Agonist and antagonist • drugs can either mimic physiological activity of the body’s own molecules or Block the physiological activity of the body’s own molecules. • If the drug bind to a receptor and produces a biological effect that mimics the response to the endogenous ligand, it is known as an agonist. • Antagonists are the drugs that decrease the action of another drug or endogenous ligand. • Partial agonists: bind activate a given receptor, but have only partial efficacy at the receptor relative to a full agonist.
Antagonism between drugs A. Pharmacologic antagonism: occurs when an antagonist prevent an agonist from interacting with its receptors to produce an effect, and it can be either competitive or noncompetitive. Competitive antagonist compete with agonist in a reversible fashion in the receptors. The log dose-response curve is shifted to the right, indicating that a higher concentration of agonist is necessary to achieve the response. Noncompetitive antagonist binds irreversibly to the receptors site or to another side that inhibit the response to the agonist. And no matter how much agonist is given, the action of the antagonist can not overcome. The shift in the log response curve in this case is a nonparallel shift.
Shift in the log-dose response Competitive antagonist Noncompetitive antagonist
Antagonism between drugs B. Physiologic Antagonist: here the drugs act independently on two different receptors, and exemplified by one drug acting on the sympathetic nervous system causing the heart rate to increase and causing vasoconstruction; while another drug acting on the parasympathetic nervous system decrease the heart rate and causes vasodilation. C. Chemical antagonist (Antagonism by neutralization): Occurs when two drugs combine with one another to form an inactive compound, and the best example being the drugs containing sulfhydryl (SH) groups, when combine with mercury or arsenic.
Enhancement of drug effects A. Additive drug effect occurs if two drugs with the same effect , when given together produce an effect that is equal in magnitude to the sum of the effect. EAB = EA + EB 1+1=2 B. Synyrgic drug effect occurs if two drugs with the same effect, when given together, produce an effect that is greater in magnitude than the sum of effects when the drugs are given individually. EAB > EA + EB 1+1>2 C. Potentiation drug effect occurs if a drug lacking an effect of its own increase the effect of a second active drug. EAB > EA + EB 0+1>2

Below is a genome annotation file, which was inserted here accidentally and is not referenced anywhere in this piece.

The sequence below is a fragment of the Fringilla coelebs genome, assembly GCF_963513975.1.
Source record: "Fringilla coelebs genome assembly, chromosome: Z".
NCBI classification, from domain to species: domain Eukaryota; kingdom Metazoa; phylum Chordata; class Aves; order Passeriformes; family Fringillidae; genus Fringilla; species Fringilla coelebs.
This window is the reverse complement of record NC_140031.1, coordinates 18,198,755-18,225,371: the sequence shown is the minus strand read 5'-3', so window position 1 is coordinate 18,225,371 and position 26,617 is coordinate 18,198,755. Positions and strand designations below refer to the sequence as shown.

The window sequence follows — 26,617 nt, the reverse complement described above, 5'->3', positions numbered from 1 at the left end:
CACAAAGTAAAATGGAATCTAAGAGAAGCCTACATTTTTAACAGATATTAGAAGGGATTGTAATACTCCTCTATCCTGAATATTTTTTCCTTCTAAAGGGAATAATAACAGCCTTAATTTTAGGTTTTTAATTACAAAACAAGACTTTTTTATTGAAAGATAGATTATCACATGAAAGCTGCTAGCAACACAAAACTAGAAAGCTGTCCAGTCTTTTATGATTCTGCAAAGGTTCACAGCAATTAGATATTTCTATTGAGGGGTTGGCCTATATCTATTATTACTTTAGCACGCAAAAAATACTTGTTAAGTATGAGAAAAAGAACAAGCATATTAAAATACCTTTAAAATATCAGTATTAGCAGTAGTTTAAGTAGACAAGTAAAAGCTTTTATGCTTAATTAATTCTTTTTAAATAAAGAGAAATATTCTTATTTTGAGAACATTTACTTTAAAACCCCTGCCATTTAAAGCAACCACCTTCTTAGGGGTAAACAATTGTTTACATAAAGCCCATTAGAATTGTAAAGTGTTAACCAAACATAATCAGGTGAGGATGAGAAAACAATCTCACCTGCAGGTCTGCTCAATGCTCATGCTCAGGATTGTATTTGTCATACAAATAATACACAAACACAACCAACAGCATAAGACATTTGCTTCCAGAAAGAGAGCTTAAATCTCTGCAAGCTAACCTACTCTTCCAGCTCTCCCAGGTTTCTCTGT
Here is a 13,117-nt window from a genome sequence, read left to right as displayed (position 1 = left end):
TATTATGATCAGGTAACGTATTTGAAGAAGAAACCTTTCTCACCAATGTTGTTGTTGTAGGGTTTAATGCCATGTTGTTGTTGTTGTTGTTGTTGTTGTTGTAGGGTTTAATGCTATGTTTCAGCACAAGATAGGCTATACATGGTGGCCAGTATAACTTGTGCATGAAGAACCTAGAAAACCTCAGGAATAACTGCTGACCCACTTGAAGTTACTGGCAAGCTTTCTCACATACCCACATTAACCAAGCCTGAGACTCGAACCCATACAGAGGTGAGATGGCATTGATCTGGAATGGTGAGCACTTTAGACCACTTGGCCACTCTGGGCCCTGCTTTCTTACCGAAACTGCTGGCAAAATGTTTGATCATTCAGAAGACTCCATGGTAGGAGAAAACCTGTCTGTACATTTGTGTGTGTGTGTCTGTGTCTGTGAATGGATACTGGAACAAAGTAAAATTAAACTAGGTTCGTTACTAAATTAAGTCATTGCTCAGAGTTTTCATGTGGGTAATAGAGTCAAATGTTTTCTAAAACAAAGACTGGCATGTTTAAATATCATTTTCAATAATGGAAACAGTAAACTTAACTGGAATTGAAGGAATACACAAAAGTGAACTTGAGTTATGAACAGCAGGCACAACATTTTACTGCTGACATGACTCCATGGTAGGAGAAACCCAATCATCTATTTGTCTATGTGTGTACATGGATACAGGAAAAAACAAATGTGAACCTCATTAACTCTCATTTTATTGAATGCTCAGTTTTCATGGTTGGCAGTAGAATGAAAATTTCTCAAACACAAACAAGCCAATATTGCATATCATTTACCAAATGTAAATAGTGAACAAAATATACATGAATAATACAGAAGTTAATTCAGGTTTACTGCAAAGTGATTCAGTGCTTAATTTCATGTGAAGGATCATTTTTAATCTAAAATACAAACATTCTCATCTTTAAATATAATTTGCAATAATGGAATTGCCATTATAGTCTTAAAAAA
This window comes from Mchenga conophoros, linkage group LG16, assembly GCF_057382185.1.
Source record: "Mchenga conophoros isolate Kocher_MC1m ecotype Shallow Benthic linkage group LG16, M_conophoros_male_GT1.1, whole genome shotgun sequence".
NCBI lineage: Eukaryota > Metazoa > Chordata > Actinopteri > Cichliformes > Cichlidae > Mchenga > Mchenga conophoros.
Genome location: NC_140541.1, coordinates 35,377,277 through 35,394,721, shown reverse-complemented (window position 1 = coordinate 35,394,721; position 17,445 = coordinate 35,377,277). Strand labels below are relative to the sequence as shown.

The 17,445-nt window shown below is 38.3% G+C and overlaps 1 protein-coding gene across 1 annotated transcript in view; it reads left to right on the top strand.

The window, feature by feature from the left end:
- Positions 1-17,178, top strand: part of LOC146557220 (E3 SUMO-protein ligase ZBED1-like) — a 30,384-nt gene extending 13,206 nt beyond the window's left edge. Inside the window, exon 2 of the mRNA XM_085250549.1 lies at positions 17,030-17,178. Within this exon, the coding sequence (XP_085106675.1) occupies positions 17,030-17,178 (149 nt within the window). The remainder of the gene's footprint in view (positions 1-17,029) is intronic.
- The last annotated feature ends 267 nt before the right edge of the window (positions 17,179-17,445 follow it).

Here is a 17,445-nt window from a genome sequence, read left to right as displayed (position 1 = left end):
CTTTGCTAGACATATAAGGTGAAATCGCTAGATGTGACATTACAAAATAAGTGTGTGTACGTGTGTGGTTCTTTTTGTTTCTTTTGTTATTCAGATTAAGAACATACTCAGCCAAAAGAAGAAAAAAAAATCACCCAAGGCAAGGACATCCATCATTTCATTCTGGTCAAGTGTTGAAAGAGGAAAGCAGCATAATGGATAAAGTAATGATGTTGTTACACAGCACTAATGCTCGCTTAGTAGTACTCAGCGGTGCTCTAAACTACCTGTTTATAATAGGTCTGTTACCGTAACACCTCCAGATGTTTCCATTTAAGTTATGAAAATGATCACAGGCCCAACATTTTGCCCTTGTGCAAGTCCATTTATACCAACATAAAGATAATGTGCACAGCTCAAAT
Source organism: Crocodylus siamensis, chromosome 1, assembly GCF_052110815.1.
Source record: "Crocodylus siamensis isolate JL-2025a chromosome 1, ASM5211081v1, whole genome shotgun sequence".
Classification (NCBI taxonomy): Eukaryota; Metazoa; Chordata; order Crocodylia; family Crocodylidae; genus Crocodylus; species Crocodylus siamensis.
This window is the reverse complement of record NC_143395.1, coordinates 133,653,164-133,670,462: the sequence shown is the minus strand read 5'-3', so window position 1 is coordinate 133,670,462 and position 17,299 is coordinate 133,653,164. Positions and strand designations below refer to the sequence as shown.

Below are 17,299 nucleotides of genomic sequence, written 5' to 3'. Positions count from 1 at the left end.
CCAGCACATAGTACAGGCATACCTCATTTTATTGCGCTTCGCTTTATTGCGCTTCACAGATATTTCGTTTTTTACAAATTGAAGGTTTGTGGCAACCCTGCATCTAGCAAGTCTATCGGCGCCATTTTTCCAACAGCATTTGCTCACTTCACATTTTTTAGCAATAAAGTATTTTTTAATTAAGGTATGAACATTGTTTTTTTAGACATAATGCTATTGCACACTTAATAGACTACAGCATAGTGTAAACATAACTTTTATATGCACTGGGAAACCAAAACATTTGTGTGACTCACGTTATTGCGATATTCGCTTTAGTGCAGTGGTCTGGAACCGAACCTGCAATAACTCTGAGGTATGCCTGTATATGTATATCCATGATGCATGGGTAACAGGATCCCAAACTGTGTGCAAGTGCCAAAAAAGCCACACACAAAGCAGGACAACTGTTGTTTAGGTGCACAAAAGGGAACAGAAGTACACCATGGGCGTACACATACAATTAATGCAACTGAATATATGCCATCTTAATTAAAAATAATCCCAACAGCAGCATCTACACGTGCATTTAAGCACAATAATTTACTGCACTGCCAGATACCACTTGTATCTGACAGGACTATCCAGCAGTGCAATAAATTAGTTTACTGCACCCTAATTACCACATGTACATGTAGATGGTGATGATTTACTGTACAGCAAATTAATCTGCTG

Therapeutic index and margin of safety Therapeutic index of a drug is a ratio of the dose that produces toxicity to the dose that produces a clinically desired or effective response in a population individuals: Where TD 50 is the minimum dose that is toxic for 50% of the population, and ED 50 is the minimum dose that is effective for 50% of the population. Ideally the TD 50 Should be a much higher dose than the ED 50 so that therapeutic index would be large.
Therapeutic index and margin of safety
Drug-drug interaction • When two drugs taken together, there is a possibility that the drugs will interact with each other to cause unanticipated effect. Usually increase or decrease in the desired therapeutic effect. • Drug-drug interaction can occur in the following sites 1. at the side of absorption, tetracycline is not absorbed from the GI tract if calcium product present in the stomach. 2. during biotransformation (CYP 450). 3. At the site of action, dug antagonism.
Drug-drug interaction 3. During excretion, digoxin and quinidine are both excreted from the same sites in the kidney. The quinidine will be excreted first because it is more competitive for these sites, resulting in increased serum levels of digoxin. 4. During distribution, aspirin competes with methotrexate for protein binding sites, and because aspirine is more competitive for the sites, resulting in increased release of methotrexate and so increase toxicity to tissues.
Adverse effect • Adverse effect are undesired effect that may be unpleasant or even dangerous they can occur for many reasons: 1. The drug may have other effects on the body besides therapeutic effect. 2. The patient is sensitive to the drug. 3. The patient is taking too much or too little of the drug. • the nurse, as the most frequently administers medications, must be constantly alert for sign of drug reactions of various types.
REMEMBER No drug produces a single effect!!!
Risk Factors for Adverse Drug Reactions • Simultaneous use of several different drugs – Drug-drug interactions • • • 42 Very young, or very old in age Pregnancy Breast Feeding Hereditary Factors Disease states which may effect drug absorption, metabolism, and/or elimination